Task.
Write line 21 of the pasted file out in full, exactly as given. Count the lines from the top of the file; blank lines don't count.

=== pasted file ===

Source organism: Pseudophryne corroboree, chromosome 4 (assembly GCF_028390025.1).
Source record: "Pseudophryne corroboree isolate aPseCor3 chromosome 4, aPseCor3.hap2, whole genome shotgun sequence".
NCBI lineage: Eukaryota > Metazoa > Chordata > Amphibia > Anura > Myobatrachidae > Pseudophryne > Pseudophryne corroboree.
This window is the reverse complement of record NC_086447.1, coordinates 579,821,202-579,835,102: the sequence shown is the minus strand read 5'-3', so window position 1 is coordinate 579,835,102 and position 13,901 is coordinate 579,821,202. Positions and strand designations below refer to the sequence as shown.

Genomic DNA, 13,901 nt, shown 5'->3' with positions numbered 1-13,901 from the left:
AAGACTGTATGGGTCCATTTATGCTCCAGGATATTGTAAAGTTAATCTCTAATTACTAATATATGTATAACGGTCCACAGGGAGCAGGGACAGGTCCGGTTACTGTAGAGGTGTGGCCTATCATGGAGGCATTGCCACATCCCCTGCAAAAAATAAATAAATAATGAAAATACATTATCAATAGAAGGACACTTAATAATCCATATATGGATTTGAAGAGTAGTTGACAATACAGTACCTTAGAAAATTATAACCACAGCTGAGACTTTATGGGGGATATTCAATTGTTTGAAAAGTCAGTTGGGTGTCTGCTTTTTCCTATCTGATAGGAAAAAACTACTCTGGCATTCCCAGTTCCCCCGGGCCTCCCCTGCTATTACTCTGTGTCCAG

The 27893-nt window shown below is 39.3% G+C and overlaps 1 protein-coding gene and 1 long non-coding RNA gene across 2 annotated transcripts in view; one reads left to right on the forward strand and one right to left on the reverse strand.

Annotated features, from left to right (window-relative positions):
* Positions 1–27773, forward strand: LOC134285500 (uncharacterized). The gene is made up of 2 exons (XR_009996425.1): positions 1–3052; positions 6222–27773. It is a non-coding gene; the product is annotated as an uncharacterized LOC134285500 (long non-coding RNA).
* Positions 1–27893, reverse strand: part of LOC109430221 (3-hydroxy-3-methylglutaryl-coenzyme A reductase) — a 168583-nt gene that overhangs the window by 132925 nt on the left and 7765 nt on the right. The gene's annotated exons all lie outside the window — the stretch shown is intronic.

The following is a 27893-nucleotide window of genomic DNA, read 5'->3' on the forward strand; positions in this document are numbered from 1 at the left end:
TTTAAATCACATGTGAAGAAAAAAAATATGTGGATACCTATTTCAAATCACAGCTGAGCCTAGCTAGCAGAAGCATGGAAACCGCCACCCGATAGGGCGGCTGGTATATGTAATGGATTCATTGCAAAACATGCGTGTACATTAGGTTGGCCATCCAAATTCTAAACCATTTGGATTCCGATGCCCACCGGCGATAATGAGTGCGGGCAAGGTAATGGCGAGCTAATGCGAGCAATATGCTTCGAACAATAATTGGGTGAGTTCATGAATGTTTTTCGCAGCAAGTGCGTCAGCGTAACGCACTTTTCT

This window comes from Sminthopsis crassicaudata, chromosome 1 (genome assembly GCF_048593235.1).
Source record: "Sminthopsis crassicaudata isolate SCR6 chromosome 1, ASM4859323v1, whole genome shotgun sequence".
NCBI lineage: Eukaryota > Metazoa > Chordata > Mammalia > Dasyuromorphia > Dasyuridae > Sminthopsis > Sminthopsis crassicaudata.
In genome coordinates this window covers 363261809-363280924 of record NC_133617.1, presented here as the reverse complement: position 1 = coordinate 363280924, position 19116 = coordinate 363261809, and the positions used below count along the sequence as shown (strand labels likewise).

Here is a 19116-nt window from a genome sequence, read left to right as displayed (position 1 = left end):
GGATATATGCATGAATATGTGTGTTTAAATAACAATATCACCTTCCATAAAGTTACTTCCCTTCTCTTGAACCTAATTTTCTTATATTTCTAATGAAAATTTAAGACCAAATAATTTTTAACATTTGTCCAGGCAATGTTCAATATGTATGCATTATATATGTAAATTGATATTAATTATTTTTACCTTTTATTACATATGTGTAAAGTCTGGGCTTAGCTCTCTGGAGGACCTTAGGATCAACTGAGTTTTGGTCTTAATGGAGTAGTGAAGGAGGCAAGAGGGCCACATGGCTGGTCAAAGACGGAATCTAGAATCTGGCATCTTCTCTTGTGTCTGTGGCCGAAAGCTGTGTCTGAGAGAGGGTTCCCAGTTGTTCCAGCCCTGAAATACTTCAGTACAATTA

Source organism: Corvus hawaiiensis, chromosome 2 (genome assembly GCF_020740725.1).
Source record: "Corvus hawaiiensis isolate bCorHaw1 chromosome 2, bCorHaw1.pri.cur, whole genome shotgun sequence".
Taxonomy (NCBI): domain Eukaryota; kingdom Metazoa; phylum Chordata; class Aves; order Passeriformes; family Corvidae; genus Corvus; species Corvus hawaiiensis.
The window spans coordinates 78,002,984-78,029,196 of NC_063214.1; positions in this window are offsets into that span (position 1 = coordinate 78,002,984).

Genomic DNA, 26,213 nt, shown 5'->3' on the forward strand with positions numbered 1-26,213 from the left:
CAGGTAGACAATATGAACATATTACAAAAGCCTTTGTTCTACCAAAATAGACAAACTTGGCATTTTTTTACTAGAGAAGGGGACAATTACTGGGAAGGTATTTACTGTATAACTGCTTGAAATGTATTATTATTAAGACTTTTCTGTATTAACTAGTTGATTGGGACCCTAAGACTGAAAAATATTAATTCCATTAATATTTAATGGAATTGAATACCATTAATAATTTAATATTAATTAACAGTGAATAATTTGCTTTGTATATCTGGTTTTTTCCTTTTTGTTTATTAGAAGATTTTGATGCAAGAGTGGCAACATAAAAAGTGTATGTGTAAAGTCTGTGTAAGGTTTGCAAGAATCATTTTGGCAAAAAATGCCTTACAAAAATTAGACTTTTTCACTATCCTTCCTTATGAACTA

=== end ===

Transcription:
Taxonomy (NCBI): domain Eukaryota; kingdom Metazoa; phylum Chordata; class Aves; order Passeriformes; family Corvidae; genus Corvus; species Corvus hawaiiensis.